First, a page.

Performance increase pool amount (total amount available for increases)
Outstanding—5.5 percent to 6 percent
Above Average—4.5 percent to 5 percent
Average—3.5 percent to 4 percent
Below Average—2 percent
The compa-ratio approach. A compa-ratio identifies where each employee stands in relation to midpoint. For example, employees with a compa-ratio of 0.80 to 0.89 are below the midpoint of their grade. Employees with a compa-ratio of 1.1 to 1.2 are being paid above the grade midpoint. Therefore, their raises will be less. The idea is to provide more internal equity.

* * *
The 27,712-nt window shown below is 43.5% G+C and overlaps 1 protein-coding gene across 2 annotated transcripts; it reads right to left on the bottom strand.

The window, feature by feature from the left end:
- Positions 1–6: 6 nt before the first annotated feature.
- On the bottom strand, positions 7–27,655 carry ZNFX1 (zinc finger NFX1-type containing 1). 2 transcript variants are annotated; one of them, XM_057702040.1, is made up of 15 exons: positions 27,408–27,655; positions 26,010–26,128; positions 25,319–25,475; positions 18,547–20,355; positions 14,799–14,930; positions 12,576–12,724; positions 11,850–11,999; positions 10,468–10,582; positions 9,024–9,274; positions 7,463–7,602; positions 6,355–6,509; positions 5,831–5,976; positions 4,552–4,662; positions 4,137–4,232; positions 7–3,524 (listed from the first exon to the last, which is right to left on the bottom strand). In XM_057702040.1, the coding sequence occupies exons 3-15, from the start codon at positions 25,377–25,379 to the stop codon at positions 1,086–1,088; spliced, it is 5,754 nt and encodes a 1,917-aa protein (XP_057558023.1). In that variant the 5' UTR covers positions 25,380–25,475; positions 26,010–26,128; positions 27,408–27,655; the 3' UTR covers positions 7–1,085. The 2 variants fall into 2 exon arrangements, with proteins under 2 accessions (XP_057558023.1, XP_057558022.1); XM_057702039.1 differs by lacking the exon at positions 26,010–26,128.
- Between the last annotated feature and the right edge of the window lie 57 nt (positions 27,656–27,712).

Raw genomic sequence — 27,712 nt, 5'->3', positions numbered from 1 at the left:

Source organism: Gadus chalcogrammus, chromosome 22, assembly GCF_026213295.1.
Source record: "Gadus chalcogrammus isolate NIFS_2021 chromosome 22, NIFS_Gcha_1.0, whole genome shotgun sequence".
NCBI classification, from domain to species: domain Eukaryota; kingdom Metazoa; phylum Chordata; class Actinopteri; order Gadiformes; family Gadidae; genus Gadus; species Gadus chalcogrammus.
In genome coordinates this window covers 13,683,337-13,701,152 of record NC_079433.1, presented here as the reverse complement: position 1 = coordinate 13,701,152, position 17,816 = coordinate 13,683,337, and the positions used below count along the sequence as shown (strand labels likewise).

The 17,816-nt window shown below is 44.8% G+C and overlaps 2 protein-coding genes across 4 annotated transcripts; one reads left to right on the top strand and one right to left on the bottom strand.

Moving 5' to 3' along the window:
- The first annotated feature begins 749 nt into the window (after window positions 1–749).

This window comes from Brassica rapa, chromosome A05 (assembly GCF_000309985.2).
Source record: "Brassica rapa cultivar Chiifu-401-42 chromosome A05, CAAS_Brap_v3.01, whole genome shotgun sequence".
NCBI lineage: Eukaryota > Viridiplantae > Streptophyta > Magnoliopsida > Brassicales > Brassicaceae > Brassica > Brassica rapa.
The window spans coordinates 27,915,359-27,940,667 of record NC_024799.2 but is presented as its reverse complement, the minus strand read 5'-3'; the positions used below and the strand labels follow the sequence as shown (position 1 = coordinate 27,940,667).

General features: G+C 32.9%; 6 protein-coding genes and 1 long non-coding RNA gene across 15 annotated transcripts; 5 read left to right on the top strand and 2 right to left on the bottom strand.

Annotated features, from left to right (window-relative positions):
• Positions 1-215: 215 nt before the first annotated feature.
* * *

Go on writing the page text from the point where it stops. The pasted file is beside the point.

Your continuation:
On the left side of your spreadsheet, enter the performance level (usually 1 through 5, or outstanding, above average, average, below average and unsatisfactory). Across the top, enter your compa-ratio segments. For example, you could use 0.8 to 0.89; 0.9 to 0.99; 1.0 to 1.09; and 1.1 to 1.2. Then, in the grid below, you would assign your percentage increases.
A very high performer in the 0.8 to 0.89 range would get the highest increase, while a poor performer in the 1.1 to 1.2 range would get the smallest percentage increase.
Ruhal Dooley, SPHR, Dyane Holt, SPHR, and Margaret R. Fiester, SPHR, are HR knowledge advisors in the Society for Human Resource Managements Knowledge Center.